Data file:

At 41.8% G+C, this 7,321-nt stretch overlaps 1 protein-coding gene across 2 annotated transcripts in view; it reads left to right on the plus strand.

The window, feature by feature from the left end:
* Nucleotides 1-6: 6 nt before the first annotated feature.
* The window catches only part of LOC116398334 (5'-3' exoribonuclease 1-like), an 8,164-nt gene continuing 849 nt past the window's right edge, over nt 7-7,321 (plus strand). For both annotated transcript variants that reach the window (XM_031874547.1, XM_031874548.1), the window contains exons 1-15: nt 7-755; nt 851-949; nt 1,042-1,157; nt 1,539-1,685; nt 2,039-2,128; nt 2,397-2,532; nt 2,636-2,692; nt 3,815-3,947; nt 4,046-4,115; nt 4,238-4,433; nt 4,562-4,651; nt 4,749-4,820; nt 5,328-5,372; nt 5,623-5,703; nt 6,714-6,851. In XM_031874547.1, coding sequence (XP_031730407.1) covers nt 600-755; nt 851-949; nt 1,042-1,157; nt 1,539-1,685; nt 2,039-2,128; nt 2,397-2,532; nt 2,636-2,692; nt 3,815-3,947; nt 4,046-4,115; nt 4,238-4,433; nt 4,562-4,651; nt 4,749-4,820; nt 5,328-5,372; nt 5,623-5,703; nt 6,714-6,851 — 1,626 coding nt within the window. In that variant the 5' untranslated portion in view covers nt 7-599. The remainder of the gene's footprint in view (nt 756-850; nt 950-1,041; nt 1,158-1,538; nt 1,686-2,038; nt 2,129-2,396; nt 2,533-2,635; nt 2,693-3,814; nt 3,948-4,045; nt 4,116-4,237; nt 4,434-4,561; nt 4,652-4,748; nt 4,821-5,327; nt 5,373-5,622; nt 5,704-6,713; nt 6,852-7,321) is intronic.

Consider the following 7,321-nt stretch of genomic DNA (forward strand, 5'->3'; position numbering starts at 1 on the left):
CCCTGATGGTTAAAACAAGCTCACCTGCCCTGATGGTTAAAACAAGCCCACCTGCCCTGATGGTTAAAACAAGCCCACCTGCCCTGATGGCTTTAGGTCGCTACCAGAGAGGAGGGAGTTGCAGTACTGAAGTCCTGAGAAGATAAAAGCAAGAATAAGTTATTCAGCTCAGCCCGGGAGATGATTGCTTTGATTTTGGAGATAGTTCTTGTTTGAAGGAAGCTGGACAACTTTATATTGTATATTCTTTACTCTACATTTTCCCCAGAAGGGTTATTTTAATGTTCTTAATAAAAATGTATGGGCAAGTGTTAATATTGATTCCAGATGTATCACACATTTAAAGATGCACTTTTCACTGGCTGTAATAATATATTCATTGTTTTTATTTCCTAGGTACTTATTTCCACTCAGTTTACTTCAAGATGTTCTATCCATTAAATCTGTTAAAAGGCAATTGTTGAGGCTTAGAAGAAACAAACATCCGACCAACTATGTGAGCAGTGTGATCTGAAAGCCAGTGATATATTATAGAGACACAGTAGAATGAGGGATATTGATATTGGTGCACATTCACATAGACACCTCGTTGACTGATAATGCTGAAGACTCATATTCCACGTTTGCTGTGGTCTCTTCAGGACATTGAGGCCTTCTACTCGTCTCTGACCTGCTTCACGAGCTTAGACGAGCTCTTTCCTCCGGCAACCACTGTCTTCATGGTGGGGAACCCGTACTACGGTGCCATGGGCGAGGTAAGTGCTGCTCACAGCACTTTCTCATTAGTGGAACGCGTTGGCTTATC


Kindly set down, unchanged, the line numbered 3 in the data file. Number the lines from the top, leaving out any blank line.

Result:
* Nucleotides 1-6: 6 nt before the first annotated feature.